When runners are run down


In April, my friend Theresa and I ran in the Glass City Marathon and Half-Marathon in Toledo.
Theresa is one of the absolute hardest working, most motivated people I know so, naturally, she ran the full marathon and I accompanied her for just half the race.
In the midst of my last year of undergrad, I didn’t spend a ridiculous amount of time training, figuring I could get by on being a regular runner and having run a few halves before.
On the other hand, Theresa dedicated hours upon hours to her training. There would be weekends when I asked her to hang out and she’d decline, casually saying she needed to go run 20 miles.
One look in our gym bags might show you the difference in our preparation. I packed a pair of leggings and a shirt to wear, while Theresa had multiple outfits to choose from (depending on the weather, of course), several flavors of energy gels, body glide to prevent blisters and plenty of other things I was lacking.
But, regardless of how unathletic I am in comparison, Theresa and I were excited to run together. The courses for the half and full marathon were the same until mile marker 10, so we planned on holding the same pace until we had to split off.
We both felt strong as long as we were together, but only until that point. I slowed down quite a bit at the end of the race, and I learned after she finished that Theresa did too.
I was only mildly disappointed but Theresa was devastated, which was probably amplified by the fact that she ran twice the distance I did.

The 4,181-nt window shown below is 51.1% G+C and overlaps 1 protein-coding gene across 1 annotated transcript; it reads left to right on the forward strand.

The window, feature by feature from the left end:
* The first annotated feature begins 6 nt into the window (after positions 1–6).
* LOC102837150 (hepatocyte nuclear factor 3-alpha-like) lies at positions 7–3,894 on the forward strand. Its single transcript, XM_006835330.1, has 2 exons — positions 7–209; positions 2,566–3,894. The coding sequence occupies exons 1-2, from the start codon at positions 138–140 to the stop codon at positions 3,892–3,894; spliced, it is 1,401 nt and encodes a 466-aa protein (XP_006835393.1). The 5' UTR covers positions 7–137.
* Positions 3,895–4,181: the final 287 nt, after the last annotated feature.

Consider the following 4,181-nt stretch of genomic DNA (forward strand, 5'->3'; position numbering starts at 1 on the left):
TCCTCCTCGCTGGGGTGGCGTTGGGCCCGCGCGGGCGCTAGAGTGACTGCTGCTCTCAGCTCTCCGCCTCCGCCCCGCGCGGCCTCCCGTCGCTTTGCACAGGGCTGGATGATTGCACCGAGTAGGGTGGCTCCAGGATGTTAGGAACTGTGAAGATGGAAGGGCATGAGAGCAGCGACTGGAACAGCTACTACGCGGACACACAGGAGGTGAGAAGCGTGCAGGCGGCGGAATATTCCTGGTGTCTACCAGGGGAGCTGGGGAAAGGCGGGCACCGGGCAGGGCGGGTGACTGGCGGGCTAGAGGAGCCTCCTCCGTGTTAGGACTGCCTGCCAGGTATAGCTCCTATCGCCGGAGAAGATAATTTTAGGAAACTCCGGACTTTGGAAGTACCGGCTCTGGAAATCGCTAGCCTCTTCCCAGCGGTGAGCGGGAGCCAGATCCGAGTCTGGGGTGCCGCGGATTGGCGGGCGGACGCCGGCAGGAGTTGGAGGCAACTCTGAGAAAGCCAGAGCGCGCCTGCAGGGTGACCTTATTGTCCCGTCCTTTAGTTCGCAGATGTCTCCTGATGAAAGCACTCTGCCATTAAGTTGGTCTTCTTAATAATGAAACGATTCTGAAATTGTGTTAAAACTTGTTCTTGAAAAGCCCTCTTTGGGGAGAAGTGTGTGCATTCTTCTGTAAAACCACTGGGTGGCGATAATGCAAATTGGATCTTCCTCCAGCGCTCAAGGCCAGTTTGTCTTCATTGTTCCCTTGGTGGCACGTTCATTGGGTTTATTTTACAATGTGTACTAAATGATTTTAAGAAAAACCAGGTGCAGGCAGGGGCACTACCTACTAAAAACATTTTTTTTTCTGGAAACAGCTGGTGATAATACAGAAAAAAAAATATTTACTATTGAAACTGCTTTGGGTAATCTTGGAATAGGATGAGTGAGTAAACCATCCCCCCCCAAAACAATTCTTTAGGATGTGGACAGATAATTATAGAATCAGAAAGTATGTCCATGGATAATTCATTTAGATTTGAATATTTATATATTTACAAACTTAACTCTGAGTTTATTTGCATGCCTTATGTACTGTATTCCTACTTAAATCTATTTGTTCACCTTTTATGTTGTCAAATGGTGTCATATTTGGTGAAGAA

I completely understand the letdown that comes with missing your goal time, but it was tough to see Theresa was so upset with herself despite achieving something most people don’t even attempt.
Although she was pretty deflated, in classic Theresa fashion, she bounced back quickly and we soon signed up to run the Nationwide Children’s Half-Marathon this October.
A few days ago, I was talking with her about our upcoming race and asked what her goal time was.
Surprisingly, the girl who always has even the smallest details planned said she didn’t have a goal pace – she just wanted to go out, support the kids involved and enjoy herself.
While a little unexpected, I was so happy to see one of my closest friends lift the pressure to perform from her shoulders.
And even without a goal time, I know I’m no competitor for her – physically or mentally – but you can bet I’ll be cheering her along the whole way. Even if it is between my panting.
-Kayleen Petrovia is a reporter for the Journal-Tribune.

...For the full story, select an option below.

Comments are closed.